Tuesday, January 25, 2011

Hollywood 101: It's Oscar Time!

The nominations for the 83rd Annual Academy Awards were announced this morning.  All in all, I'm pretty pleased with this year's list (especially since my favorite film of the year "The King's Speech" received the most nominations...but I am hugely obsessed with everything British so...what can I say).  Therefore, what better time than now to start up my new post series entitled "Hollywood 101" with a little history lesson about the most coveted award in Hollywood?  Ladies and gentleman, the Oscar!

The first Academy Awards ceremony was held...well, 82 years ago on May 16, 1929.  It was a banquet in the Blossom Room of the Roosevelt Hotel on Hollywood Blvd. hosted by Academy president Douglas Fairbanks and director William C. deMille (Cecil B's older brother).  270 guests paid only $5 a ticket to attend the event and enjoy food such as Lobster Eugenie and Filet of Sole au Beurre, as well as dancing alongside Hollywood's royalty.

The Academy of Motion Picture Arts and Sciences (the group behind the awards) was the brainchild of MGM head honcho Louis B. Mayer two years earlier in an effort to stifle the growing unions' power in Hollywood by bringing together the biggest and most influential people in the industry.  Obviously, his efforts failed on that point as SAG, the DGA and WGA, to name a few, are proof.  His other goal with the formation of the Academy was to give some class to the industry.  At that time in America, the moral aspects of the still-new movie industry had started coming under fire by people like mothers and clergy.  Mayer believed that adding a little class with a stylish golden award would be just the public relations he needed...and he couldn't have been more correct.

The first awards ceremony wasn't even broadcast, but the Academy saw its public intrigue right at the start.  The next ceremony would start the long history of broadcasting the awards to the world, starting with just a small Los Angeles radio station doing the broadcast.  Also, the winners of the first awards were told of their wins a full three months before the ceremony.  By the next year, the academy's board of governors had decided on announcing the winners at the ceremony itself.  They did, however, release the list of winners to the newspapers so that they could publish the list at 11pm that night.  That deal fell through though in 1940 when The Los Angeles Times decided to publish the list in their evening edition, which came out before the ceremony even began.  After that, the sealed envelope and auditing firm Price Waterhouse (now called PricewaterhouseCoopers) started protecting the results and keeping the anticipation going.

Now, the famous statuette, commonly called the Oscar, is actually officially titled the Academy Award of Merit.  Its design was created by MGM's chief art director Cedric Gibbons.  He created a knight plunging a sword into a reel of film (with five spokes for each original division of the Academy - actors, directors, producers, writers and technicians) and drew it in the classic Art Deco style of the time with Mexican director/actor Emilio Fernández as his model.  They then hired sculptor George Stanley to carve the little man in plaster and created the first gold-plated bronze statues.  The statuettes are now made of 24-carat gold-plated britannium.  The only time the Oscars were not made of some kind of metal was for three years during WWII, when the metal shortage caused them to switch to painted plaster.  After the war was over though, all plaster-statue recipients were allowed to trade it in for metal ones.  The nickname of "Oscar" has many different stories of origin but the most commonly accepted one comes from Margaret Herrick, an Academy secretary who first saw the little statue in 1931 and commented that it reminded her of her Uncle Oscar.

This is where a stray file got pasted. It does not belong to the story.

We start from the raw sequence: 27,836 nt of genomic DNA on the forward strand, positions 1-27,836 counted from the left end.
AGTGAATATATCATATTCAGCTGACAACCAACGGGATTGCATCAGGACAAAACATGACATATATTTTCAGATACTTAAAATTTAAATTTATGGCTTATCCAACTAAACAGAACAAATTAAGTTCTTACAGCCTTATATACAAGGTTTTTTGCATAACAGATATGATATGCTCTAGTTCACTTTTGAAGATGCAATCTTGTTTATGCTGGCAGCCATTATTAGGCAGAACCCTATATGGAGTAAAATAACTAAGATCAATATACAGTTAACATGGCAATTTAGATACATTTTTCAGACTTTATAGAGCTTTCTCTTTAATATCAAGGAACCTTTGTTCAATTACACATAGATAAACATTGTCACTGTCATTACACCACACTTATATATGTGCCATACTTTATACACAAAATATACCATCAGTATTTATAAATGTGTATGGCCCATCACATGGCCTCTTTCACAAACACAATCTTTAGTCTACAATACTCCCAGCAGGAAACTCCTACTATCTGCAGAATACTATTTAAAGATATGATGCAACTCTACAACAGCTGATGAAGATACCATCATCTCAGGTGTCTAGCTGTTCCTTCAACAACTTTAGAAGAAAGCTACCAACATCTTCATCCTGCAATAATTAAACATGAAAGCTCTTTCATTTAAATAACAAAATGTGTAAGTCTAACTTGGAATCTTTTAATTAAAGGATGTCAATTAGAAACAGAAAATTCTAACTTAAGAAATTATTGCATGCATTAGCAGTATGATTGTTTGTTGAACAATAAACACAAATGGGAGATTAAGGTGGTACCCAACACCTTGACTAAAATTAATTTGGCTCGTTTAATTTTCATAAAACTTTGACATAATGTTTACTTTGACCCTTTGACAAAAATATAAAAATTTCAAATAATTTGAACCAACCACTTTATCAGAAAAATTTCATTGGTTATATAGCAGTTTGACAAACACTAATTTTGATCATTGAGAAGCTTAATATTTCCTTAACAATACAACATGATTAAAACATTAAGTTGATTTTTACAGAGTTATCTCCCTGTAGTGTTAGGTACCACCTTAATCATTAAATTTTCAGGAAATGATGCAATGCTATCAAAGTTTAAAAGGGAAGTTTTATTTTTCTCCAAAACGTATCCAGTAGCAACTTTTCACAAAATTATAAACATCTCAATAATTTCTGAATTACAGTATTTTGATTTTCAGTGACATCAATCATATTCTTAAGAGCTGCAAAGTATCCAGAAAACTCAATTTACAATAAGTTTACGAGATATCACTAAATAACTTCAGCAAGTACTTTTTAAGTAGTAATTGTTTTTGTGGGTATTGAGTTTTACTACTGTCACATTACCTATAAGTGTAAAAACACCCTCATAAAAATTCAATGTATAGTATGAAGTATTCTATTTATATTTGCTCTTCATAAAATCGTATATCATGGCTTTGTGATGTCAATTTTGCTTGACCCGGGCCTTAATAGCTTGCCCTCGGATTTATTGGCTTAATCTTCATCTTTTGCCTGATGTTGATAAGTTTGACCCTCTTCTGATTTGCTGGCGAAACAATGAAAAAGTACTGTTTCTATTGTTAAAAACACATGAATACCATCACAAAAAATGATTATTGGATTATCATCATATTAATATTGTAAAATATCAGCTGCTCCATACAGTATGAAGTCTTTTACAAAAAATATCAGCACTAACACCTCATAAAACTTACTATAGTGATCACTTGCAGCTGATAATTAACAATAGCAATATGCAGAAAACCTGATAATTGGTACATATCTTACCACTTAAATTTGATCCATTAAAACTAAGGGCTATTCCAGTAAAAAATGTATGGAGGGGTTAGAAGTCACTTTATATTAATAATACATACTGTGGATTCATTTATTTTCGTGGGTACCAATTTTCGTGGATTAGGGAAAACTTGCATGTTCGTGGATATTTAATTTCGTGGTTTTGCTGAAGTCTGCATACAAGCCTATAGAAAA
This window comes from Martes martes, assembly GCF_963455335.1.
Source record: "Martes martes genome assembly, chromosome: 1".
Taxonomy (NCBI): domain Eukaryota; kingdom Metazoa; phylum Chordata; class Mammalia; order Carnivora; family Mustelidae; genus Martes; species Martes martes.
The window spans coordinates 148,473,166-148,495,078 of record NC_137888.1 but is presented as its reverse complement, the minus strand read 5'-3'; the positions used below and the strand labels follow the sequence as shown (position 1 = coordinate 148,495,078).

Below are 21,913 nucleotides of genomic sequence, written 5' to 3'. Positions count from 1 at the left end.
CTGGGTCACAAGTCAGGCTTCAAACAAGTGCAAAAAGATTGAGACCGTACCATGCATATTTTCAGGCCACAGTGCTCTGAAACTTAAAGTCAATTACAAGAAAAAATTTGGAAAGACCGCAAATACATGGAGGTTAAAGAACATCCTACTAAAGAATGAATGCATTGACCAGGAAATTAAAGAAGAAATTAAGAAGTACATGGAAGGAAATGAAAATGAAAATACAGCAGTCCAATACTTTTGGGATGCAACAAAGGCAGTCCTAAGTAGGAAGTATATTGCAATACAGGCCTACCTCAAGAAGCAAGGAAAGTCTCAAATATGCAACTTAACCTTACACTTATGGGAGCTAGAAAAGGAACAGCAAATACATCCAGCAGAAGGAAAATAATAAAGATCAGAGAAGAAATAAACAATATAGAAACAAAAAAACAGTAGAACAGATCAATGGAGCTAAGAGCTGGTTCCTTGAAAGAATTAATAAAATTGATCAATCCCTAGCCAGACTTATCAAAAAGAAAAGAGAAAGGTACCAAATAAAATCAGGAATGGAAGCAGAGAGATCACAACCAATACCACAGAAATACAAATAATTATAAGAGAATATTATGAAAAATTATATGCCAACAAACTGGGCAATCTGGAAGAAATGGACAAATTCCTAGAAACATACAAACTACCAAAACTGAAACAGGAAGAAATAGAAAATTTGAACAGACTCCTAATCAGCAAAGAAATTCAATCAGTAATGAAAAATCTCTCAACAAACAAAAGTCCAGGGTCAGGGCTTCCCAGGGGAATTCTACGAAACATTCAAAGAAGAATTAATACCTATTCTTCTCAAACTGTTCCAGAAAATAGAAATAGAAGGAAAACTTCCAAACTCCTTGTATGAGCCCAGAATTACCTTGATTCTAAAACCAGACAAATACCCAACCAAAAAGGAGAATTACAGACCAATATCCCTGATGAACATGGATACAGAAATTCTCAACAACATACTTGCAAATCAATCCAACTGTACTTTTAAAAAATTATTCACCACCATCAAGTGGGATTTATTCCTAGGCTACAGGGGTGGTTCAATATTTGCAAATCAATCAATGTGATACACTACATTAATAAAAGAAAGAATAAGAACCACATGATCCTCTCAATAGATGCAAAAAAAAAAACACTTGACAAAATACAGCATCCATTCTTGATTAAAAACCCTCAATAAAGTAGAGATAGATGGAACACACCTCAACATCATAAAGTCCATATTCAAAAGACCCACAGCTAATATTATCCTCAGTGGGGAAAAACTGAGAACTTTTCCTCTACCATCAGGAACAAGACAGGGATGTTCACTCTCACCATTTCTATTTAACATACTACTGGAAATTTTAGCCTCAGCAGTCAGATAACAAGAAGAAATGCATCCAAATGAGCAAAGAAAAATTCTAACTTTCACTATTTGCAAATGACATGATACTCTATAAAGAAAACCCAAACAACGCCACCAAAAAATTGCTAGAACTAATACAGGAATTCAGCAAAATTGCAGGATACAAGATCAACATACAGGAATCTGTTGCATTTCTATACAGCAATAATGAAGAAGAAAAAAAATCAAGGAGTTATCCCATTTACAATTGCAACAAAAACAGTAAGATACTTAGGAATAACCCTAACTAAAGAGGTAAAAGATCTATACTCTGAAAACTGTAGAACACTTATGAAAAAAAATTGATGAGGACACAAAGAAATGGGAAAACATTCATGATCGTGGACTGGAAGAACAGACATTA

The first picture to win Best Picture was the WWI drama "Wings."  Yet, Best Actor winner Emil Jannings was actually the first awarded statue ever.  He wasn't able to be there for the first ceremony (he had to return to Germany) so they presented him with the award early.  Since that day, 2,701 statues have been handed out.  Who will be the next to join that list?  You can catch the winners on February 27th.  I'll be rooting for Colin Firth all the way.  Who will you be rooting for?  Hope you have a great week!  Be back Friday with more fun trivia. 

(Post-tidbit:  The awards ceremony missed its scheduled time only three times throughout history - first in 1938 when a flooded Los Angeles caused it to be postponed a week, then in 1968 by two days in respect for Martin Luther King's funeral, and finally for a day in 1981 after the attempted assassination of Ronald Reagan.)

1 comment:

  1. Oscar party at my place! Thanks for the trivia - lots of new info :-)